Alessandra Rocha Kortz

Alessandra Kortz researches the role of non-native species leading to biodiversity change.

Human impacts on the planet are leading to unprecedented levels of change in the native assemblages. It is thus necessary to understand how native assemblages are changing in the Anthropocene. Assemblages worldwide are experiencing unprecedented levels of compositional change (changes in species composition), yet a systematic loss of species (species richness) has not been detected. Non-native species - species that were intentional or accidentally introduced to areas outside of their natural distribution - are one of the main threats to natural areas and are thought to be a major contributor to these elevated changes in species composition. But how their impacts contribute to these overall temporal patterns in biodiversity remains poorly understood. Dr Kortz investigates what is the role of non-native species leading to biodiversity change. The outputs of this work will allow us to better understand the often context-dependent impacts of non-native species on natural assemblages, thus aiding better management strategies and policy for conservation.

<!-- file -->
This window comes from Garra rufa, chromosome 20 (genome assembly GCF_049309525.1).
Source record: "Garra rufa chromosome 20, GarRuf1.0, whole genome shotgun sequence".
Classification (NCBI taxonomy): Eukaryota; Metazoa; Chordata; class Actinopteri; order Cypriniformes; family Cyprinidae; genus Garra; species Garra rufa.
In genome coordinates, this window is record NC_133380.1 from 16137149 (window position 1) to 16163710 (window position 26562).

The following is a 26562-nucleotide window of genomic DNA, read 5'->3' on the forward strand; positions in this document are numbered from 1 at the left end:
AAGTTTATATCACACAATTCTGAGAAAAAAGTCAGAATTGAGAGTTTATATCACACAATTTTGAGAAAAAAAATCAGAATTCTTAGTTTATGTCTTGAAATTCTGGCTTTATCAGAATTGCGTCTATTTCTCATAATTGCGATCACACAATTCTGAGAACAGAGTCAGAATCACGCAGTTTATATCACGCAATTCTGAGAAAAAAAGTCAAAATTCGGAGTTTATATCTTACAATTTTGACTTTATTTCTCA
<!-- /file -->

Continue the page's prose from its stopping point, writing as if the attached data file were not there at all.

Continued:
More information

Funding:  CAPES (Brazilian Federal Agency for Support and Evaluation of Graduate)

Nationality: Brazil

Program: Evolution and Ecology (EEP)

Dates: April 2019 – March 2020

Print this page

Last edited: 09 September 2019


Aleksandra Cofala

Postdoc Coordinator & YSSP Administrative Assistant Post Doc - Capacity Development and Academic Training Unit

Related research program

International Institute for Applied Systems Analysis (IIASA)
Schlossplatz 1, A-2361 Laxenburg, Austria
Phone: (+43 2236) 807 0 Fax:(+43 2236) 71 313